## Abstract

The suffix tree of a string is the fundamental data structure of string processing. Recent focus on massive data sets has sparked interest in overcoming the memory bottlenecks of known algorithms for building suffix trees. Our main contribution is a new algorithm for suffix tree construction in which we choreograph almost all disk accesses to be via the sort and scan primitives. This algorithm achieves optimal results in a variety of sequential and parallel computational models. Two of our results are: In the traditional external memory model, in which only the number of disk accesses is counted, we achieve an optimal algorithm, both for single and multiple disk cases. This is the first optimal algorithm known for either model. Traditional disk page access counting does not differentiate between random page accesses and block transfers involving several consecutive pages. This difference is routinely exploited by expert programmers to get fast algorithms on real machines. We adopt a simple accounting scheme and show that our algorithm achieves the same optimal tradeoff for block versus random page accesses as the one we establish for sorting.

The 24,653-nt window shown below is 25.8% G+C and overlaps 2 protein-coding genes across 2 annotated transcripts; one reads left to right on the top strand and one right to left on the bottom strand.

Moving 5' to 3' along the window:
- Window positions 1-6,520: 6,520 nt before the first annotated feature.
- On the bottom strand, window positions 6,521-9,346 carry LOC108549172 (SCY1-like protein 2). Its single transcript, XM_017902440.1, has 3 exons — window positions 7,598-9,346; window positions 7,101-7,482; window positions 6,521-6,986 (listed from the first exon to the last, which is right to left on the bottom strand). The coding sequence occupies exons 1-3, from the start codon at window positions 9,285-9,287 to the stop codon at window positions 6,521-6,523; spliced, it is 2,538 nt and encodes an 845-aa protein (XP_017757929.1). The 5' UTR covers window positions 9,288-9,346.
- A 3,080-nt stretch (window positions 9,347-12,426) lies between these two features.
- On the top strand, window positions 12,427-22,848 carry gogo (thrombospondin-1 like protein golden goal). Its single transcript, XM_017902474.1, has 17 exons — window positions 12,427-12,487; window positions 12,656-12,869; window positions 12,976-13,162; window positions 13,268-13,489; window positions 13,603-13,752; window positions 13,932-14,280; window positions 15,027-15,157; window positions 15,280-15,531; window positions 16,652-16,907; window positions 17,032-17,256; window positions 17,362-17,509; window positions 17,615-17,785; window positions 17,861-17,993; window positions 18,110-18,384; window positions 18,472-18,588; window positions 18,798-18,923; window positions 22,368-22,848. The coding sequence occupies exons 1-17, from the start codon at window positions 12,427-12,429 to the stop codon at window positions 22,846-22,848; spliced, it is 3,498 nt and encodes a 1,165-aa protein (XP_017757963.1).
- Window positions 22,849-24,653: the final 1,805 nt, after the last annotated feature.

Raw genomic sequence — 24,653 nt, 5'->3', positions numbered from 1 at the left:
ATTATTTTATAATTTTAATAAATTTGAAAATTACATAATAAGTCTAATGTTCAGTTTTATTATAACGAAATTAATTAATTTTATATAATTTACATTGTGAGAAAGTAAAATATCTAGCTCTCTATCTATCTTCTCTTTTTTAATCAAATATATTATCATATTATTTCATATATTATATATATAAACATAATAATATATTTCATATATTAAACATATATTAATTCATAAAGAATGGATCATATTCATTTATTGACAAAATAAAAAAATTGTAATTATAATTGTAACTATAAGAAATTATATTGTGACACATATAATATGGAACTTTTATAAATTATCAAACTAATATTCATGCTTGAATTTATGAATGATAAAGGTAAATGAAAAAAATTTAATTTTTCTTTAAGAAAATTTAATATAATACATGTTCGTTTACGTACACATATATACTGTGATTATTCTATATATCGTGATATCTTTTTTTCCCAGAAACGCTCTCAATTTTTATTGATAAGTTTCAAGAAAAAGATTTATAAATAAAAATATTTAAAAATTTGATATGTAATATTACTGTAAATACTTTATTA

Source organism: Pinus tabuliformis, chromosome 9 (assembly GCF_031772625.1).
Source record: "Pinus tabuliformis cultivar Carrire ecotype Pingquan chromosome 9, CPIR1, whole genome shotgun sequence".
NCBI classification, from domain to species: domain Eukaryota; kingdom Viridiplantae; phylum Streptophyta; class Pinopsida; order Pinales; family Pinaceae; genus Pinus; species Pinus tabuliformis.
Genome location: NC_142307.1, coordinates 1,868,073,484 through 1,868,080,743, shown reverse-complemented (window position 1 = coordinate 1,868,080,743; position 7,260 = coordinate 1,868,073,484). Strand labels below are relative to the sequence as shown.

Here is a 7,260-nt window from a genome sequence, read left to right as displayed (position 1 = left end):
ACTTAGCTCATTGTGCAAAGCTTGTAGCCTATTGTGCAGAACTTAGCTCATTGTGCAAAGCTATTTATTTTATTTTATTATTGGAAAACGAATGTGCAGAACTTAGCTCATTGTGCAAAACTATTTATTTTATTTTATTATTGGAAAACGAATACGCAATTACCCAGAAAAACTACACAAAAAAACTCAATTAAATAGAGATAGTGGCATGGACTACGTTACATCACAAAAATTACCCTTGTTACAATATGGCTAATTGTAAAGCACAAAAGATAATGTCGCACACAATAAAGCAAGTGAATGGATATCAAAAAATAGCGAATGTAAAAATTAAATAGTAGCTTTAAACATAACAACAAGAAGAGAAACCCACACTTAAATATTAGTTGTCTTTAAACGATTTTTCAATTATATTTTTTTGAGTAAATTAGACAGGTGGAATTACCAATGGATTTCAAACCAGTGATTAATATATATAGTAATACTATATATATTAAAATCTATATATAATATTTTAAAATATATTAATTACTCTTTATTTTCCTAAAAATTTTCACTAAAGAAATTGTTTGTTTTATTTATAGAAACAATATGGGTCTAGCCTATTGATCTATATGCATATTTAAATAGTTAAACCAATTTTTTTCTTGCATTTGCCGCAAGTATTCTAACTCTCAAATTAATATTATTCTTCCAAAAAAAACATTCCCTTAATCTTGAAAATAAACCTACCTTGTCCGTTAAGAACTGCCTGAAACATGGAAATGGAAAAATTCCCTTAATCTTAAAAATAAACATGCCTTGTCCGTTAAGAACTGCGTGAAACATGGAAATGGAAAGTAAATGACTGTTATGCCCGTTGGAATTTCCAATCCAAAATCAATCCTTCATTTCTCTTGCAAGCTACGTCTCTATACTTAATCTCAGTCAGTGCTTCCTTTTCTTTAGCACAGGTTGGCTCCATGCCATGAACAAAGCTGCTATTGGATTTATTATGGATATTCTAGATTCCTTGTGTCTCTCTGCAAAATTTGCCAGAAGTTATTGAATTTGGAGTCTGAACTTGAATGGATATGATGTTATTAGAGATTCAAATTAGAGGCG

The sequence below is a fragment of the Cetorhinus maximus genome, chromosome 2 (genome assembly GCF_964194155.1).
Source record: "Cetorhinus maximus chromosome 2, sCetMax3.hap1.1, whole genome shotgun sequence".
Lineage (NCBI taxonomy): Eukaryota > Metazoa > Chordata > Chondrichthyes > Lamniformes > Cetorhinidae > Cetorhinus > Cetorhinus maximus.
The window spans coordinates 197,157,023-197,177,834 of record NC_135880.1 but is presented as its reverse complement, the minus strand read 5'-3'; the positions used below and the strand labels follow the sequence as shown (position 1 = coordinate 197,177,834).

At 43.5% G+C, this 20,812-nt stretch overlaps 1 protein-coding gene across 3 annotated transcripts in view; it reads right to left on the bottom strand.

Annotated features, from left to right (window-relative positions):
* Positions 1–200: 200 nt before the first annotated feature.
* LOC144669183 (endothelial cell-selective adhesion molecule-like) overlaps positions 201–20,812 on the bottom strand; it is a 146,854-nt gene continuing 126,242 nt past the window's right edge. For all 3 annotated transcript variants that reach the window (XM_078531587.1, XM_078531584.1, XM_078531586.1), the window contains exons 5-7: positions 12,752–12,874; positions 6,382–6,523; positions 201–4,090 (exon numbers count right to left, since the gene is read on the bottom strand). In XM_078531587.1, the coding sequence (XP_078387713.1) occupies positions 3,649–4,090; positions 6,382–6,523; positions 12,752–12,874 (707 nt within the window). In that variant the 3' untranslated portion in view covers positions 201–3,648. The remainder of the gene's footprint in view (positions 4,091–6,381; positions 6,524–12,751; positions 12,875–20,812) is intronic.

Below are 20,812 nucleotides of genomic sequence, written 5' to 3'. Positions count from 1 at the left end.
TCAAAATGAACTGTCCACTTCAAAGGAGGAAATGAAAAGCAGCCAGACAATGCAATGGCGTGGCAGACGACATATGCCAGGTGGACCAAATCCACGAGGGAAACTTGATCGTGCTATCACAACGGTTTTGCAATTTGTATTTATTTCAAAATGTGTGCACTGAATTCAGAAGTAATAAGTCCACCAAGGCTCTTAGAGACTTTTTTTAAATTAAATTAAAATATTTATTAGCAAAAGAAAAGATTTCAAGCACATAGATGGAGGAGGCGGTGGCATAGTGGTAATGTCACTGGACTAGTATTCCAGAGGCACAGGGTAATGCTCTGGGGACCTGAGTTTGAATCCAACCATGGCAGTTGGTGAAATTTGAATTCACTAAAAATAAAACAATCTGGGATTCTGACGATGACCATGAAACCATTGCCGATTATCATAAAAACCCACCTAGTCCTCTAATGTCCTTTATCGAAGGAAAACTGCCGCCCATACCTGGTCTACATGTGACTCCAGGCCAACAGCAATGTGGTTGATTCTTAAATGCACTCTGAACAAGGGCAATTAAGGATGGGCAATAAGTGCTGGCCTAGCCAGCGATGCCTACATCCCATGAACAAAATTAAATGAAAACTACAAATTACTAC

Original language | English (US) |
---|---|

Pages (from-to) | 174-183 |

Number of pages | 10 |

Journal | Annual Symposium on Foundations of Computer Science - Proceedings |

State | Published - 1998 |

Event | Proceedings of the 1998 39th Annual Symposium on Foundations of Computer Science - Palo Alto, CA, USA Duration: Nov 8 1998 → Nov 11 1998 |

## ASJC Scopus subject areas

- Hardware and Architecture